The Gift of O. Henry

English: Lesson 110

O. Henry, London, Bierce. Which of the three authors would you prefer to read on your own time?

I remember reading O. Henry’s short story, The Gift of the Magi (1905) when I was little during Christmas. I had got a book from the library and the first picture was of a beautiful woman with the most gorgeous auburn hair, sitting at a window with a few coins in her hand, looking down at a dreary city street. I loved that picture. I loved how it needed no explanation. I could instantly tell what that woman was thinking by the way she held the grey coins and lounged on the window seat. The very first sentence of the story was perfect.  “ONE dollar and eighty-seven cents. That was all.” 

Reading O. Henry’s famous story again years later reminded me how much I loved his stories. As a little kid, you don’t have the attention span to read an entire chapter book, but you’re not so little that you don’t appreciate good writing and a clever story. O. Henry was one of the first authors that I read and thought, wow this is a good story and it doesn’t feel like I am reading a children’s book. His stories were always about believable people, and the most famous ones were always about sacrifice. But the main reason I love the stories is that his characters are always optimistic. There is never a completely devastating ending where you think, well that was a waste of my time. When you sit down to read one of O. Henry’s stories, you can be sure to get up with a warm cozy feeling, or at least a satisfying feeling.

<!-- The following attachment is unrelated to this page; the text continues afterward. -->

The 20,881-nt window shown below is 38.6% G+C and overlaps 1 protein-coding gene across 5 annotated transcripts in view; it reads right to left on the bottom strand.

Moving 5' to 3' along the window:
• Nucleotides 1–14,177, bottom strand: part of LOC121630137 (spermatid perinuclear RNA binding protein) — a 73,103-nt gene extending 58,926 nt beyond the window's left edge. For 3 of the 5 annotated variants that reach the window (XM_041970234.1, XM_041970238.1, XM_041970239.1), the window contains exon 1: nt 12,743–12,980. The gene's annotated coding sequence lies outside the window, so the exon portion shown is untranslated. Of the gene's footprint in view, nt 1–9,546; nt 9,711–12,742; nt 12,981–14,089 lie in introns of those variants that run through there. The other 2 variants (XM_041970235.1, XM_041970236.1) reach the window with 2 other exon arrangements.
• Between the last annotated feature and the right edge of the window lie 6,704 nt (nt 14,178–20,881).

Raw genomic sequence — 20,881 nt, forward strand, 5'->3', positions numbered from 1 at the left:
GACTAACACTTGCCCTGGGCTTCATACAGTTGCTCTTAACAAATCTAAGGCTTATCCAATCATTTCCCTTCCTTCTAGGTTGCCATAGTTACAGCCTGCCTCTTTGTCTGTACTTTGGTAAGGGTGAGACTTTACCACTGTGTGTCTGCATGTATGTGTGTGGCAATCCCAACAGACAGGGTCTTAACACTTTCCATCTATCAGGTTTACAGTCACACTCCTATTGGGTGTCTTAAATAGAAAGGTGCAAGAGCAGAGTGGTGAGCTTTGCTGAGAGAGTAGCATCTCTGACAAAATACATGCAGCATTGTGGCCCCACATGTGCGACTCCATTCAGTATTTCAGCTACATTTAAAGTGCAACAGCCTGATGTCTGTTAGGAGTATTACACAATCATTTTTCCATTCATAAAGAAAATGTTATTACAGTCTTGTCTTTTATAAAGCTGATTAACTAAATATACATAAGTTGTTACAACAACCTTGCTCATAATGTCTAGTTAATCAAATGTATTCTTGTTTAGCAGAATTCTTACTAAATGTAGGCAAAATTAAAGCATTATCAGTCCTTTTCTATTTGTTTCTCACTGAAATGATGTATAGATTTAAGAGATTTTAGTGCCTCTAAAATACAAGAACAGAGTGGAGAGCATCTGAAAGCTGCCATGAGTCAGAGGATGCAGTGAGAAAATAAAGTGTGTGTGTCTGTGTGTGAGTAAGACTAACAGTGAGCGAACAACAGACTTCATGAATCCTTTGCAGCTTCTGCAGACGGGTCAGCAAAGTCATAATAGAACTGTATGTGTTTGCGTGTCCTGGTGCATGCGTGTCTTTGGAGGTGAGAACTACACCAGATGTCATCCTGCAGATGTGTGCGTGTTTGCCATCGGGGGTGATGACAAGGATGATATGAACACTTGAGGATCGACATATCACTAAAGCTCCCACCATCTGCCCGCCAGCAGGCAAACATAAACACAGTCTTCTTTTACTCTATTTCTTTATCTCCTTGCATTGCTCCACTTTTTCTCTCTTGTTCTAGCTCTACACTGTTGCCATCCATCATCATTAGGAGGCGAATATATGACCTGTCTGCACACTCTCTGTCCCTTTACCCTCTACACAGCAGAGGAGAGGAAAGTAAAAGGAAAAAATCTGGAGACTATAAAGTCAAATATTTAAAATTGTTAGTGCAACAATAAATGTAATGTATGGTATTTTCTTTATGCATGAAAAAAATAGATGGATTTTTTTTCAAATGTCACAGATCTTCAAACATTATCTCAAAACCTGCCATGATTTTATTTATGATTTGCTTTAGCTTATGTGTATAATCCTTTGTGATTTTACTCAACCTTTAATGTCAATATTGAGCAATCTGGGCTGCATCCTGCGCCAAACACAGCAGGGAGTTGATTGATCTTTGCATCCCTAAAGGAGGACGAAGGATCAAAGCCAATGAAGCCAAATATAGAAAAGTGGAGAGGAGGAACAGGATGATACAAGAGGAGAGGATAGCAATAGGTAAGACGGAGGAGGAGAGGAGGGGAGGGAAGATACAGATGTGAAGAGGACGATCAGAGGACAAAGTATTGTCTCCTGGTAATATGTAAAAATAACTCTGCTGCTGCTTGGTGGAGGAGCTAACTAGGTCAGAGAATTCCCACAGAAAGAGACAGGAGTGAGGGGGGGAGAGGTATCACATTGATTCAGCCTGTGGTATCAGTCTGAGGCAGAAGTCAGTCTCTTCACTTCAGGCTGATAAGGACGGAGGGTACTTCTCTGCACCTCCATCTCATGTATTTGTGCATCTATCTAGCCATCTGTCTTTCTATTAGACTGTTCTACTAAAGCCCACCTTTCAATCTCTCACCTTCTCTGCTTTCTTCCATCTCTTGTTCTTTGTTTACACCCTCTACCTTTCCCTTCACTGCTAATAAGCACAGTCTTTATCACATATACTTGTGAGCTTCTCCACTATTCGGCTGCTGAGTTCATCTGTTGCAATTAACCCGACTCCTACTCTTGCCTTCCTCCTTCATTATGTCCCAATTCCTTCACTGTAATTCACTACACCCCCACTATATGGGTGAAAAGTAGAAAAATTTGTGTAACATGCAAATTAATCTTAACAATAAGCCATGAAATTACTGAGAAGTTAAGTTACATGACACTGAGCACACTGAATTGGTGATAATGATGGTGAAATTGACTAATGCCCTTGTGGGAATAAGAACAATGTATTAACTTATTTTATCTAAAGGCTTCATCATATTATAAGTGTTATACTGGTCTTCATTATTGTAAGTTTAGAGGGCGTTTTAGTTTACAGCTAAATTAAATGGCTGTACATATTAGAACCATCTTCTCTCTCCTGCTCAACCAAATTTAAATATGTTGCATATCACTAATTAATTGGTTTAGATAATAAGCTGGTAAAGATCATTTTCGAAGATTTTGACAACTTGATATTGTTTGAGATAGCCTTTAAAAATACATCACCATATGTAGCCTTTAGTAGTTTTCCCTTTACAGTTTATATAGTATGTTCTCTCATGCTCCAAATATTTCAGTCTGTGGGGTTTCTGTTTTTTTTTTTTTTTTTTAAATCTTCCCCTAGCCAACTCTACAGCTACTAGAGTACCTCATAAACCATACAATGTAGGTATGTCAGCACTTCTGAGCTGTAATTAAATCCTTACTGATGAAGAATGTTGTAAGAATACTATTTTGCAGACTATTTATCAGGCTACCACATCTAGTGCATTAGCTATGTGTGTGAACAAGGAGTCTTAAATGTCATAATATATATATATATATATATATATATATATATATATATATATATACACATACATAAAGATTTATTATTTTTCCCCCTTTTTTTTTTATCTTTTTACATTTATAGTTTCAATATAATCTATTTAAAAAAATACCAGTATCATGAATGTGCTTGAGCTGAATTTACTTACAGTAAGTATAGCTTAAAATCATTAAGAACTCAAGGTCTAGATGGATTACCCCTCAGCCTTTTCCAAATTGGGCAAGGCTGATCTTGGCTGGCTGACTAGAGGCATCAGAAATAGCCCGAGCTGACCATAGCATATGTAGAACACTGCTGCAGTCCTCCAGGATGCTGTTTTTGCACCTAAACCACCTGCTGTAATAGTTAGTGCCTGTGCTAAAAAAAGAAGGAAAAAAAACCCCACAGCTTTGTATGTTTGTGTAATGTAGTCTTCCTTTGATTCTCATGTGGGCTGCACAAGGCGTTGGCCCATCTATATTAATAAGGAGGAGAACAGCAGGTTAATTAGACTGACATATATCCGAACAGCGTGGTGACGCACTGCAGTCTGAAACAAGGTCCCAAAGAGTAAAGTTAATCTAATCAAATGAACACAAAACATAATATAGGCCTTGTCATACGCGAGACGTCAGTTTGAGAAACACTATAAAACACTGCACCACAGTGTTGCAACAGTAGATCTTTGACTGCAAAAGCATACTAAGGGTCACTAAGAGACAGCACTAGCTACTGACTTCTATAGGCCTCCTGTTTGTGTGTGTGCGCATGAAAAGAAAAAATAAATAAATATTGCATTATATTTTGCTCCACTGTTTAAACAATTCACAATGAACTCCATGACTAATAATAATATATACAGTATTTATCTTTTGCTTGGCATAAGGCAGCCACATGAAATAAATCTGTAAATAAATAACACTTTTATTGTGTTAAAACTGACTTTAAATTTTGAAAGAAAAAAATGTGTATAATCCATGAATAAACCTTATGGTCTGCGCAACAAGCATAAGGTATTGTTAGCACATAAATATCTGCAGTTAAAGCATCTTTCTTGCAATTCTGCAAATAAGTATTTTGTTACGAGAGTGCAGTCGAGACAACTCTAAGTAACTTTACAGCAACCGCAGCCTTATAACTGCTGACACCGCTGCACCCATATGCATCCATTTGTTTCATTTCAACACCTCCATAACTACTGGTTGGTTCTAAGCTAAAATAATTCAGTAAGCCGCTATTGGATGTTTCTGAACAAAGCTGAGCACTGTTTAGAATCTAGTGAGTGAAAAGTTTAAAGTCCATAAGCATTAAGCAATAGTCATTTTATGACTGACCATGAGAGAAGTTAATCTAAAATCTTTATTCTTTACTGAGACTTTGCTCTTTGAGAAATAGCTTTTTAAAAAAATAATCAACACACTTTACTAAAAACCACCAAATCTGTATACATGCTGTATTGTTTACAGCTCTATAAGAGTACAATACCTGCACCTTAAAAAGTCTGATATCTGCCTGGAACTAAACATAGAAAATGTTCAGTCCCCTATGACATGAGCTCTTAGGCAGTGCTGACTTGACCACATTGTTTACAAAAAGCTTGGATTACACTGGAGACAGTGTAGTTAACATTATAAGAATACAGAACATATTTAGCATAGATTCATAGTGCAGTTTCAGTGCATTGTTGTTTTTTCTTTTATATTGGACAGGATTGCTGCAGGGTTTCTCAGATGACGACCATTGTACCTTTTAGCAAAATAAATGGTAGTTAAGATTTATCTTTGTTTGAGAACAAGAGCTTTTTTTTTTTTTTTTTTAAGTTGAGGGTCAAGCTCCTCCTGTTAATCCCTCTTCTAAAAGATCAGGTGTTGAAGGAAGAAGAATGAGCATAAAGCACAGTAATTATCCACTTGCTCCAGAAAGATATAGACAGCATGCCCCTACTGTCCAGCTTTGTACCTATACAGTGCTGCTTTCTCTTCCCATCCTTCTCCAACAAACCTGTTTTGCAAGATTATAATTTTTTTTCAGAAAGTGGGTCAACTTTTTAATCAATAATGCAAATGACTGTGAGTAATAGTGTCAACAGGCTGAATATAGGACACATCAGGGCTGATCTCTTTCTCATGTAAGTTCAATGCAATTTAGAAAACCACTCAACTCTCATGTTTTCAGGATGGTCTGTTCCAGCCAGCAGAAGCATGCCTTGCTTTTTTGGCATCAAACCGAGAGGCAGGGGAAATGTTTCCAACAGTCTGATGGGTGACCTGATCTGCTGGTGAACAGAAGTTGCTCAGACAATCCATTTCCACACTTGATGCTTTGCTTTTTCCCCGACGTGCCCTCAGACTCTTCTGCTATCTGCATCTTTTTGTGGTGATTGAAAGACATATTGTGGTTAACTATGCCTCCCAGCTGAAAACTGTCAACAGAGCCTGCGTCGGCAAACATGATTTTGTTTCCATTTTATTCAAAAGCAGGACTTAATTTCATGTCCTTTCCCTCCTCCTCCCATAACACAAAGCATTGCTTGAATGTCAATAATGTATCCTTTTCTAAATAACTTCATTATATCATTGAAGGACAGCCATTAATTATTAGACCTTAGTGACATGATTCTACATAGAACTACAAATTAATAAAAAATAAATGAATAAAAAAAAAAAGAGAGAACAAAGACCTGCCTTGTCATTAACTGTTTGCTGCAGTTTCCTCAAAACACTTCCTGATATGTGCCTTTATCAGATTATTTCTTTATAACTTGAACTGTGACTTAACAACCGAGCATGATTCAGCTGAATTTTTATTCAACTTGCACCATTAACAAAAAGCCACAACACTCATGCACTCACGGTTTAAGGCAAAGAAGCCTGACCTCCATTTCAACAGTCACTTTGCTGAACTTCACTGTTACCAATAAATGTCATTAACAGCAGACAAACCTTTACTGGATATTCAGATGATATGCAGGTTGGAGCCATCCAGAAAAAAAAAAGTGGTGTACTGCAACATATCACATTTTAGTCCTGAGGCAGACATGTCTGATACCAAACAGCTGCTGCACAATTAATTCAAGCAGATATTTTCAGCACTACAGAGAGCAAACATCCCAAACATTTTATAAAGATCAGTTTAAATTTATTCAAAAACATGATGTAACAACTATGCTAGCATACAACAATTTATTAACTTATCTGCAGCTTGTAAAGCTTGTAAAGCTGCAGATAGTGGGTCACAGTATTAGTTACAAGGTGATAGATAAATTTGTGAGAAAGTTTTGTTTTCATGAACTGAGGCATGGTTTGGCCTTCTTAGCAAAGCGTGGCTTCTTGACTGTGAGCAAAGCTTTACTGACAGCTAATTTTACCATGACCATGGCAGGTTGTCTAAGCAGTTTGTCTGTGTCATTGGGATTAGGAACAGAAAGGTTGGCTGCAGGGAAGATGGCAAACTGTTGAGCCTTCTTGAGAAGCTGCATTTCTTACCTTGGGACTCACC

Jack London is famous for this novel Call of the Wild & White Fang. It is indeed a classic and a good read, but unlike O. Henry, his stories are all about struggle, the need to survive, and the fact that mankind is frail. Not exactly what I’d call warm and cozy themes. However, London has the incredible ability to draw you into a scene, making it real for you. Even I was drawn into the tense fire building scene in his book To Build a Fire. But at the end of the story, I was left with an unsettling feeling, where the ending did not relieve the tension throughout the entire story. I read Call of the Wild & White Fang and enjoyed it a bit more. But I only read it because I knew it was a good book and an incredible piece of writing. I wouldn’t read his stories when I have a moment to sit and enjoy something. They are far too intense for me.

Ambrose Bierce, famous for his hilarious Devil’s Dictionary, was a joy to read. I loved glossing through all the definitions and finding one that stuck out to me and reading it aloud. It was quite enjoyable, and here are a few I laughed aloud at.

ABDOMEN, n. The temple of the god Stomach, in whose worship, with sacrificial rights, all true men engage.

BEAUTY, n. The power by which a woman charms a lover and terrifies a husband.

BRIDE, n. A woman with a fine prospect of happiness behind her.

DANCE, v.i. To leap about to the sound of tittering music, preferably with arms about your neighbor’s wife or daughter.

DELUGE, n. A notable first experiment in baptism which washed away the sins (and sinners) of the world.

KILT, n. A costume sometimes worn by Scotchmen in America and Americans in Scotland.

Though all these definitions are funny to read they show how much of a cynic Bierce was. He was a consistent Darwinist who thought there was no meaning to life. He was very clever and used humour to soften his attack on humanity. The Devil’s Dictionary reveals the dark side of him.

Most of the American literature from 1900 to 1910 was very optimistic and was the beginning of mass entertainment. O. Henry was able to write extremely quickly, publishing his short stories often, which people liked because of their overall hopeful and happy themes. Bierce and London do not have that same optimism, which is why I would prefer to sit down with a cup of tea and read a few stories by O. Henry.

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